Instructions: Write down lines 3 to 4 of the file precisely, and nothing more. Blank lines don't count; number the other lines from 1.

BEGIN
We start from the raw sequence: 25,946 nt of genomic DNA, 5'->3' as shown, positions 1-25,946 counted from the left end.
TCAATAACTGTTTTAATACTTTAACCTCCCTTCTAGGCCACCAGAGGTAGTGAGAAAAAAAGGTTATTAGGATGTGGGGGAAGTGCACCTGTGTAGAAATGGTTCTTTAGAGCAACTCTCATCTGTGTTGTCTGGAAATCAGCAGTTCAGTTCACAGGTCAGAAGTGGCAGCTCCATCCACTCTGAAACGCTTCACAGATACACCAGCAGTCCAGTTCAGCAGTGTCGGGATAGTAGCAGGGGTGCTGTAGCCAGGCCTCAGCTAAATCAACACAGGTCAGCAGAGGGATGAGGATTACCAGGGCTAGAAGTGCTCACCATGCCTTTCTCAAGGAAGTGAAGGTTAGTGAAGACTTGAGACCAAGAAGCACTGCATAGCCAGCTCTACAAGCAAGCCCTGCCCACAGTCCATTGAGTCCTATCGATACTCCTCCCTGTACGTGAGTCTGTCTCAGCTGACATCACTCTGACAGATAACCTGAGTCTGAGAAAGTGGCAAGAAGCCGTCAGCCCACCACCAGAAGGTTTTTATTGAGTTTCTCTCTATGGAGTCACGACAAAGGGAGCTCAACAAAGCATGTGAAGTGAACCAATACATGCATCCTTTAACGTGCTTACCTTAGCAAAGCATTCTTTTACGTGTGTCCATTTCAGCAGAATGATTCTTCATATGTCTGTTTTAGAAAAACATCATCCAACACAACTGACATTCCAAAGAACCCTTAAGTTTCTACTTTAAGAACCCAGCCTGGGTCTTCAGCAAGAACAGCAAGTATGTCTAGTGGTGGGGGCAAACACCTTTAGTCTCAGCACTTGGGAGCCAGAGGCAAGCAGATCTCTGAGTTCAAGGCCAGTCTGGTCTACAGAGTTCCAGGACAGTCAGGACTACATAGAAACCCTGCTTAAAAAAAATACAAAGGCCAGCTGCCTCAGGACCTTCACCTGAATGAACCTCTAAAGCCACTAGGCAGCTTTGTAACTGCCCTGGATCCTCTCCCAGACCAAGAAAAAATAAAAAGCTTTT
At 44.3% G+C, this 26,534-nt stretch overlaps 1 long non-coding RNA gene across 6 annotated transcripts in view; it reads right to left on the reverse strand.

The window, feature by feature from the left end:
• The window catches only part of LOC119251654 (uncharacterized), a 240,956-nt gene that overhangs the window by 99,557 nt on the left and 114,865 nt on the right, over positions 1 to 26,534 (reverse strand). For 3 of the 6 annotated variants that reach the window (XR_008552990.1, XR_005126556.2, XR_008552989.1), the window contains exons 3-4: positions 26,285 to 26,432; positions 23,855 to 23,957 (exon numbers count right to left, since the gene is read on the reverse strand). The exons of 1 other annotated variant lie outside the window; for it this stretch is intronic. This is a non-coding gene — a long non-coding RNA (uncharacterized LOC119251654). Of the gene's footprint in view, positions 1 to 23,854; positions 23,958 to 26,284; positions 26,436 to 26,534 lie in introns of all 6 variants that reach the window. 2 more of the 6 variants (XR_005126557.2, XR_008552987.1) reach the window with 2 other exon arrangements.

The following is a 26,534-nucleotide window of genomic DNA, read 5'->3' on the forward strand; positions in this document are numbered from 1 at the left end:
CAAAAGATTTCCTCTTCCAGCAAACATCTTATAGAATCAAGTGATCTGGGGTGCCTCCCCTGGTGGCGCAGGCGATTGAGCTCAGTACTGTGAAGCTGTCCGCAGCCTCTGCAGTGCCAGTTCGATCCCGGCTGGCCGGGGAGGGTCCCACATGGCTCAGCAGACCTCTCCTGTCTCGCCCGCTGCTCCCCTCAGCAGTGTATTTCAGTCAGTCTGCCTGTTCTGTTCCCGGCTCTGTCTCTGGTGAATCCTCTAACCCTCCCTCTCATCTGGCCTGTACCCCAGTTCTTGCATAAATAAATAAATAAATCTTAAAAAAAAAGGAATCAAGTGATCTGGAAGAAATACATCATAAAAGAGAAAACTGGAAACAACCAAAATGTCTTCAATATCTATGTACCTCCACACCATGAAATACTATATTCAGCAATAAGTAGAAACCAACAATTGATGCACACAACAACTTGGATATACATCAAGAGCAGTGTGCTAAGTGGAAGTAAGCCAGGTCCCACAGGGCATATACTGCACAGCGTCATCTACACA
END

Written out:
At 44.3% G+C, this 26,534-nt stretch overlaps 1 long non-coding RNA gene across 6 annotated transcripts in view; it reads right to left on the reverse strand.

The window, feature by feature from the left end: